Head and Neck Cancer

PV QA 2 - Poster Viewing Q&A 2

MO_24_2566 - Prognostic Significance of Immune Microenvironmental Factors in Undifferentiated Nasopharyngeal Carcinoma Patients Treated With Chemoradiotherapy

Monday, October 22
10:45 AM - 12:15 PM
Location: Innovation Hub, Exhibit Hall 3

Prognostic Significance of Immune Microenvironmental Factors in Undifferentiated Nasopharyngeal Carcinoma Patients Treated With Chemoradiotherapy
E. Muraro1, E. Vaccher2, C. Furlan3,4, E. Fratta1, D. A. Fae'1, D. Martorelli1, J. Polesel5, G. Fanetti4, E. Farina4, F. Navarria4, E. Comaro1, V. Lupato6, V. Giacomarra6, S. Sulfaro7, L. Barzan8, G. Grando6, R. Dolcetti9, A. Steffan1, V. Canzonieri10, and G. Franchin4; 1Immunopathology and Biomarker Unit, Department of Translational Research, Centro di Riferimento Oncologico, Aviano, Italy, 2Infectious Disease and Tumors Unit, Department of Clinical Oncology, Centro di Riferimento Oncologico, Aviano, Italy, 3Division of Radiation Oncology, San Martino Hospital, Belluno, Italy, 4Department of Radiation Oncology, Centro di Riferimento Oncologico, Aviano, Italy, 5Unit of Cancer Epidemiology, Centro di Riferimento Oncologico, Aviano, Italy, 6Unit of Otolaryngology, S. Maria degli Angeli General Hospital, Pordenone, Italy, 7Unit of Pathology, S. Maria degli Angeli General Hospital, Pordenone, Italy, 8Department of Surgery, Centro di Riferimento Oncologico, Aviano, Italy, 9University of Queensland Diamantina Institute, Translational Research Institute, Brisbane, Australia, 10Unit of Pathology, Centro di Riferimento Oncologico, Aviano, Italy

Purpose/Objective(s): EBV-associated UNPC is characterized by an abundant immune infiltrate, which may have a prognostic relevance, considering EBV-specific immune response and microenvironmental immunesuppression. Our primary aim was to retrospectively assess the significance of immunesuppression in the UNPC microenvironment as prognostic biomarker of treatment failure in a non-endemic area population. As secondary aim we investigated the immunomodulating effects of chemoradiotherapy (CRT) monitoring the variation of EBV-specific immunity before and after treatment.

Materials/Methods: We reviewed 63 consecutive patients (pts) with EBV-associated stage II-IVB UNPC undergoing radical CRT. Our policy was of administering concurrent CRT in pts with stage II disease, and sequential therapy in pts with advanced stages. The number of relapsed pts was 11 (cases), while 52 pts (controls) were free from treatment failure at a minimum follow-up of 2 years. DNA and RNA were extracted from tumor (T) and adjacent normal mucosa (M) frozen biopsies at diagnosis. We verified the expression of EBV-derived Barf1 gene in T versus M samples. We investigated the expression of the immune-related genes PD-L1, CD8, FoxP3 and IFN-g in T and M tissues by quantitative RealTime PCR, and their methylation status through quantitative methylation specific PCR.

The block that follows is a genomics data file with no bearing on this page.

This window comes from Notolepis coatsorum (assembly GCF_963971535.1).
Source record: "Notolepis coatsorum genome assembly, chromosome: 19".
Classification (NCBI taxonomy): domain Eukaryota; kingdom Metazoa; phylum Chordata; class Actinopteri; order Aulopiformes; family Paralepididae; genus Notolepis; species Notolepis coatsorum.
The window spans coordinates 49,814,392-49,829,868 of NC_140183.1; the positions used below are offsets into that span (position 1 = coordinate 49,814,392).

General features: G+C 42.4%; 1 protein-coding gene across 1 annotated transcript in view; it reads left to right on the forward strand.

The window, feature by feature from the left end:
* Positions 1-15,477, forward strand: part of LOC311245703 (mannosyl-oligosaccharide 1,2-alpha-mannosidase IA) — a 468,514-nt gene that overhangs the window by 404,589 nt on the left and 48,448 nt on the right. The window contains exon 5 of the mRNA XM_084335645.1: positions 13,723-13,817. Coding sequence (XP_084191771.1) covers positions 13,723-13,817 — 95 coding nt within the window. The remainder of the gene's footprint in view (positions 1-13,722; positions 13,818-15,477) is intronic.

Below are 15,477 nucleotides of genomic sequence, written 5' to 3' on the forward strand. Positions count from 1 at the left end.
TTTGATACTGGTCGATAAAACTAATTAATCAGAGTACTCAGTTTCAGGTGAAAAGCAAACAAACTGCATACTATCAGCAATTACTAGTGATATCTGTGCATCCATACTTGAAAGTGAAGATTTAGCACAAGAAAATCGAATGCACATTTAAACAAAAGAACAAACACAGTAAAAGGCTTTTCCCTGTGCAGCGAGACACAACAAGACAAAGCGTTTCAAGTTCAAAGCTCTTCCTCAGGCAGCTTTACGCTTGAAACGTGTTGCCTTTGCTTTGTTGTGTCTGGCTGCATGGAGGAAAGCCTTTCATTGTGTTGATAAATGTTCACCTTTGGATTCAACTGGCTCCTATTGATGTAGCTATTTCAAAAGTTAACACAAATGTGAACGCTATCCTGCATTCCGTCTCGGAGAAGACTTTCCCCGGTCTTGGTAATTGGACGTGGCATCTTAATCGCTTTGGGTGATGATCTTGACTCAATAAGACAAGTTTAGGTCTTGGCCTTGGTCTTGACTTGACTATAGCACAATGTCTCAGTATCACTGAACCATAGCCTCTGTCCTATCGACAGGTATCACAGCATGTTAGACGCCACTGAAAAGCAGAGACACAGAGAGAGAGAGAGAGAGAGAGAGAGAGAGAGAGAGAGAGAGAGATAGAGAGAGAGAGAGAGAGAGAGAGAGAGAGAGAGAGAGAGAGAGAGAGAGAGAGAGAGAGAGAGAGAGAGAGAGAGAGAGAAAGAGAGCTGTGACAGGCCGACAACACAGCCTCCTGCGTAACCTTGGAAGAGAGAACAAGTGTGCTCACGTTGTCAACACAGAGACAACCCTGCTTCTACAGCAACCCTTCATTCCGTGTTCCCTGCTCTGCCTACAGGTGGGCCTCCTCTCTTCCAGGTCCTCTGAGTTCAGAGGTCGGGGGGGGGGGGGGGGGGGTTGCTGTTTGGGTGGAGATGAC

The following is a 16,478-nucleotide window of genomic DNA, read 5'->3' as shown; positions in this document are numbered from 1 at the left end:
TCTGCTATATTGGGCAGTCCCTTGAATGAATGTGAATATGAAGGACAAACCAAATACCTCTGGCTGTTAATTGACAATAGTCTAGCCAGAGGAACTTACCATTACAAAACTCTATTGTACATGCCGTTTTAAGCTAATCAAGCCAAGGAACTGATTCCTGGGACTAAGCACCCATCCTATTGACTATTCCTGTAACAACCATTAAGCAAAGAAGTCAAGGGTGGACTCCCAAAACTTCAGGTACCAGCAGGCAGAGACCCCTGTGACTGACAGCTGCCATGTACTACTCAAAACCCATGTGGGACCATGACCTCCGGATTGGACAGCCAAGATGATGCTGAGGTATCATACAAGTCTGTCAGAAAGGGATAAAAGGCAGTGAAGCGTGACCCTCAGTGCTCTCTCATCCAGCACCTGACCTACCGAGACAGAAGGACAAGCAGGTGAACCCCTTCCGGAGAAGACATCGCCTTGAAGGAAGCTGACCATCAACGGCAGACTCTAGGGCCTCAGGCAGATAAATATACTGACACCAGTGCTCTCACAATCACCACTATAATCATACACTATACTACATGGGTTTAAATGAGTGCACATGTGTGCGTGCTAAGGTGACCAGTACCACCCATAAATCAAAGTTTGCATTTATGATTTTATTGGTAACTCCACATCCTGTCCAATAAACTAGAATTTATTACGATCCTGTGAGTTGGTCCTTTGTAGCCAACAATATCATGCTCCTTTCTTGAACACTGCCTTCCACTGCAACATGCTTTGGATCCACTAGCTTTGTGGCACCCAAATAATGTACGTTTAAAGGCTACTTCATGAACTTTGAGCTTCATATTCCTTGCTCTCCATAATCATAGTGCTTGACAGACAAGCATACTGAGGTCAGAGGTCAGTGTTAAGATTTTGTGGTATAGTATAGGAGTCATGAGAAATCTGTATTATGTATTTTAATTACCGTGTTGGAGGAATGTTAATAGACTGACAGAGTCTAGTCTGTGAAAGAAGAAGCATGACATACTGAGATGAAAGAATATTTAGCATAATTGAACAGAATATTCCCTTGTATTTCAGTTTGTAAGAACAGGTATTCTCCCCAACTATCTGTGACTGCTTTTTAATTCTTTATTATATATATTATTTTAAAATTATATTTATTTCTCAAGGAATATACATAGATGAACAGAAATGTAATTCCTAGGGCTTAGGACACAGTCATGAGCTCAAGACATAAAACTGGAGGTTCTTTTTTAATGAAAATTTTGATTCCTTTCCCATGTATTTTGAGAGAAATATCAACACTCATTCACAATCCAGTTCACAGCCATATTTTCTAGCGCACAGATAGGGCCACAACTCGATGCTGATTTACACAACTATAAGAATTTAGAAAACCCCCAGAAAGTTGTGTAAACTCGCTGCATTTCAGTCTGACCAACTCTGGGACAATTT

Results: Quantitative RT-PCR analyses showed significantly higher expression levels of several immune-related genes (i.e. BARF1, CD8, IFN-g, IDO, PD-L1, and PD-1) in UNPC samples respect to healthy tissues. Interestingly, CD8 expression was significantly reduced in both tumor and healthy tissues in UNPC patients who relapsed within two years (P<0.001). Similarly, quantitative methylation-specific PCR analyses identified a hypomethylated FOXP3 intron 1 exclusively in relapsed UNPC patients. Finally, we quantified the amount of EBV- and BARF1-specific T-cells in the peripheral blood of 14 patients (7 relapses) through IFN-g ELISPOT assay, and observed a significant decrease after CRT only in relapsing patients.

Conclusion: Altogether, our data suggest that a high level of immunosuppression (low CD8, hypomethylated FoxP3) in UNPC microenvironment may predict treatment failure and early identify those patients who could benefit from the addition of an immunotherapy improving first line CRT.

Author Disclosure: E. Muraro: None. E. Vaccher: None. D. Martorelli: None. F. Navarria: None.

Giuseppe Fanetti, MD

Biography:
Giuseppe Fanetti, Radiation Oncologist, MD, IRCCS Centro di Riferimento Oncologico (CRO) National Cancer Institute, Aviano, Italy
I am an Italian Medical Doctor with specialization in Radiation Oncology. I'm 39 years old and I graduated at University of Bari with a thesis in the field of Hematology in 2009. After my graduation, I moved to Milan were I worked at the Department of Medical Oncology focusing on chemotherapy and target therapies for various neoplasm. In that period, my fields of interest were breast cancer and gastrointestinal malignancies. In 2013 I started my residency in Radiation Oncology at the European Institute of Milan where I gained particular experience in breast, prostate, lung and head and neck cancers. During the last years of this training, I had the possibility to visit the Division of Radiotherapy of the University Medical Center (UMC) of Utrecht and to work at the Department of Radiation Oncology of IRCCS Centro di Riferimento Oncologico (CRO) National Cancer Institute of Aviano to increase my skills in Head and Neck cancers and systemic radioisotope therapy for Thyroid cancer and bone metastases. After my residency period, I continued working at CRO of Aviano keeping the interest in Head and Neck tumors.

Presentation(s):

Send Email for Giuseppe Fanetti


Assets

MO_24_2566 - Prognostic Significance of Immune Microenvironmental Factors in Undifferentiated Nasopharyngeal Carcinoma Patients Treated With Chemoradiotherapy



Attendees who have favorited this

Please enter your access key

The asset you are trying to access is locked. Please enter your access key to unlock.

Send Email for Prognostic Significance of Immune Microenvironmental Factors in Undifferentiated Nasopharyngeal Carcinoma Patients Treated With Chemoradiotherapy